Two-fifths of Apple’s shareholders defied its management and supported a proposal that would compel the iPhone maker to uphold freedom of expression globally and be more transparent in how it responds to Beijing’s demands to restrict certain apps.
Apple faced similar proposals in 2016 and 2018 that drew less than 10 per cent approval. This year’s ballot — which Apple tried to strike from the agenda — failed again, but this time only 59.4 per cent of those who voted were opposed.
The results send a “very clear message that Apple’s shareholders want it to do better on human rights”, said Sondhya Gupta, campaigns manager at SumOfUs, a consumer advocacy group that submitted the proposal.
Concern over how Apple coordinates with governments came to a head last autumn when Apple removed from the App Store a crowdsourced mapping application used by protesters in Hong Kong, just days after criticism from Chinese state media.
The proposal received broader support after the two major shareholder advisory groups, ISS and Glass Lewis, came out in favour.
Ms Gupta told the Financial Times she hoped Apple would “feel the pressure” to act. If it did not offer more disclosure related to how it complies with government requests to ban certain content, it risked being defeated at the next meeting in 2021, she said.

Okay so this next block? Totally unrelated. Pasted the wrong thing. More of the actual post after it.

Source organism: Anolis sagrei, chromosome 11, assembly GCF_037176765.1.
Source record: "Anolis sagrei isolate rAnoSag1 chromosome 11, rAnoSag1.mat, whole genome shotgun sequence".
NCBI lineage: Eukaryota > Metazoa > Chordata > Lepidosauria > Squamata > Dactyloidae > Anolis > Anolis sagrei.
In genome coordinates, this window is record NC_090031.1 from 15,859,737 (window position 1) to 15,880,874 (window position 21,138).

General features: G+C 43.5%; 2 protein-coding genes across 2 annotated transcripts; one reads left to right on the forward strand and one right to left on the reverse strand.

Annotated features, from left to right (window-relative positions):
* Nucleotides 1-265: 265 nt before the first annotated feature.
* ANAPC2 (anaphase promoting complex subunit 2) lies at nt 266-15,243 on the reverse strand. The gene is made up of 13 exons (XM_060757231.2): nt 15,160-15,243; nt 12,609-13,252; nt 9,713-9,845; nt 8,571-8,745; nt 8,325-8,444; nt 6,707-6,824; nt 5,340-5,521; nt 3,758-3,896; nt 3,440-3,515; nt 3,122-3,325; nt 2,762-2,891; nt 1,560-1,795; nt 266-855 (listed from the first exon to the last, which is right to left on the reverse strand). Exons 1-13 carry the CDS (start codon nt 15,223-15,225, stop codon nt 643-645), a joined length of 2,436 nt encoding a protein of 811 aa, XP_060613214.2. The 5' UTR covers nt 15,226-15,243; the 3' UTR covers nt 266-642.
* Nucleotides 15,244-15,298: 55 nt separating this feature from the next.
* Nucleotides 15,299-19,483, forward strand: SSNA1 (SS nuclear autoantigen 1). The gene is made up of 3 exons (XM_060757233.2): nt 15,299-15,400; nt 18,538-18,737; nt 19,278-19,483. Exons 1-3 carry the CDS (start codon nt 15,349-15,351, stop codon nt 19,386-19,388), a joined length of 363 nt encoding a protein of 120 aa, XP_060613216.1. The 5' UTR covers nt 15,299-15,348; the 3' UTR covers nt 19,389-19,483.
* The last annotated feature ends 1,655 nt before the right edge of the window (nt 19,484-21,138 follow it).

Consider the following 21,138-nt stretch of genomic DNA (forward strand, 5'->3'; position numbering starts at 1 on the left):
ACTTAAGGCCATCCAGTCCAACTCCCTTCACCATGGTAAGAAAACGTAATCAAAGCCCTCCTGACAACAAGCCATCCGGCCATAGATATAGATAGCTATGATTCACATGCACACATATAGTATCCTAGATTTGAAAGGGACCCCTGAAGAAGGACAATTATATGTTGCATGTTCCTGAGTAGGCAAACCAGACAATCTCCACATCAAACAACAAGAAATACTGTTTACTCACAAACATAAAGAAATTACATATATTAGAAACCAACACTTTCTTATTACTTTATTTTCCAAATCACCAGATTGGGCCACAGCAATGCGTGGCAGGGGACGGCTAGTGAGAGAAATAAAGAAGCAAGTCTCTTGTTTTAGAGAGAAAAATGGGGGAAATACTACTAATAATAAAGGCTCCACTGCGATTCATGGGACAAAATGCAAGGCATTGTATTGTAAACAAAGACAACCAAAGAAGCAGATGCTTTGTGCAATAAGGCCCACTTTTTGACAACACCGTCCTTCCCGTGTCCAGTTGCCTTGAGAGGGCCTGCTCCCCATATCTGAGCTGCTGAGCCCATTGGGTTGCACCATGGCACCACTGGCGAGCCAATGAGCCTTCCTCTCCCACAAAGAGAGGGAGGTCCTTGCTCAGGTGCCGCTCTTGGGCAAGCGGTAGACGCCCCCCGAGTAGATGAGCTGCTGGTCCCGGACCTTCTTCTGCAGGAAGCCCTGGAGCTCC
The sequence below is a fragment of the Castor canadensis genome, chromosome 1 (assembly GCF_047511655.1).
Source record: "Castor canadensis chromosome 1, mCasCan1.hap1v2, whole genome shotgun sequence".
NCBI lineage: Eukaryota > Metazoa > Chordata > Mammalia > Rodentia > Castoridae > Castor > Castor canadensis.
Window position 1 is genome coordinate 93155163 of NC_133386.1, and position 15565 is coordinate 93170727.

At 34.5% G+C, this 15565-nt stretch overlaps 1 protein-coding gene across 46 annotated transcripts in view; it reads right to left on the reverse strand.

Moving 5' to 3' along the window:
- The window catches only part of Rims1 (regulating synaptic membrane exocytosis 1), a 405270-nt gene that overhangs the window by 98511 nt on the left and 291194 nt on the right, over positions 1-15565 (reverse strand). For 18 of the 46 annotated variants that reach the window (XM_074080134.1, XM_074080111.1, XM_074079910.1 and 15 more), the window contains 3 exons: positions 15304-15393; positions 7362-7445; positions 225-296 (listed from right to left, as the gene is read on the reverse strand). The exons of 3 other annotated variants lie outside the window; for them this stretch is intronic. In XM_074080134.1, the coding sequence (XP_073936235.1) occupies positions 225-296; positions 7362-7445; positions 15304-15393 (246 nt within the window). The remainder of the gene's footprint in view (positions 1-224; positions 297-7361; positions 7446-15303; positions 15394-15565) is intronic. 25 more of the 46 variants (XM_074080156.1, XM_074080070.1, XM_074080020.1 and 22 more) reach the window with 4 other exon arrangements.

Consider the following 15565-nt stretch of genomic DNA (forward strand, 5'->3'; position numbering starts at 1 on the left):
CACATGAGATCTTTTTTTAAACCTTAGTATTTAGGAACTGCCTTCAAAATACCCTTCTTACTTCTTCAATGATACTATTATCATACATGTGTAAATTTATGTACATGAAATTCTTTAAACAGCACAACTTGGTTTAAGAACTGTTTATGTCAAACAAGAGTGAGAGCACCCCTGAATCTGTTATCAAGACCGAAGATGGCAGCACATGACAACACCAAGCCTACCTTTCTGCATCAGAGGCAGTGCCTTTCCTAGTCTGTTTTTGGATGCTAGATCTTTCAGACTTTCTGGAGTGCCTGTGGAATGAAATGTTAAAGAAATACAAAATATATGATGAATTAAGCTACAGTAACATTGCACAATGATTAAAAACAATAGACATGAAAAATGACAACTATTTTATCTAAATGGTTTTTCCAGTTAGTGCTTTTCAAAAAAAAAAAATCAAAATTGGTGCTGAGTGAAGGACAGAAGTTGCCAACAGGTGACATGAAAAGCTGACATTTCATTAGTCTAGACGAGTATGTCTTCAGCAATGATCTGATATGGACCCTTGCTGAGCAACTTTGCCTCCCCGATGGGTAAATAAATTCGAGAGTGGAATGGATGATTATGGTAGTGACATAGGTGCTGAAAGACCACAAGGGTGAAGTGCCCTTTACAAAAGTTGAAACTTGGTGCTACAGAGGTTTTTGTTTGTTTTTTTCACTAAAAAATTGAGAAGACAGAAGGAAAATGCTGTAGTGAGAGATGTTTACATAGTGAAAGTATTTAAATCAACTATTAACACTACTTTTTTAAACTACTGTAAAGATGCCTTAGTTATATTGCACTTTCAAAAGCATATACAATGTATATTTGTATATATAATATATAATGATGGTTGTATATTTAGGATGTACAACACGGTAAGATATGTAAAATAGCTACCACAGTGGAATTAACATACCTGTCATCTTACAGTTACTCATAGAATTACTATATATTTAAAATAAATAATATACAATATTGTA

Apple has long said that it “must follow applicable law wherever it does business and believes in engaging with governments even when there may be disagreement.”
Ms Gupta called that reasoning “a fallacy”, saying there was no reason to think engaging with authoritarian governments was having a positive influence on them. “In the decade that Apple’s been operating in China the government has become ever more repressive,” she said.
“By agreeing to Beijing’s demands, Apple is complicit in the repression of Tibetans, Uyghurs and other activists, exposing it to huge reputational and business risks.”
Apple’s annual shareholder meeting was otherwise an upbeat affair. It focused on the group’s solid 2019 results, with no mention of how the group’s coronavirus-related revenue warning last week has wiped about $150bn from the company’s market value.
Chief executive Tim Cook called the coronavirus “a challenge” in prepared remarks, but none of the eight questions he took from shareholders touched on the issue. Instead, taking questions via an iPad, he fielded more benign queries such as why Apple does not buy the sitcom Friends for its TV streaming service.
Mr Cook did reveal that Apple would open its first retail store in India in 2021, something he said has been “years” in the making. He said the Indian government had wanted Apple to work with a local partner, but Apple had objected.
“We wouldn’t be a very good partner in retail. We like to do things our way,” he told the 1,000 shareholders gathered at the Steve Jobs Theater in Cupertino.
As for Friends, Mr Cook called himself a fan of the show but said Apple’s streaming service is about innovation rather than rehashing old content. “It wouldn’t feel like Apple,” he said. “We are going to focus on original programming.”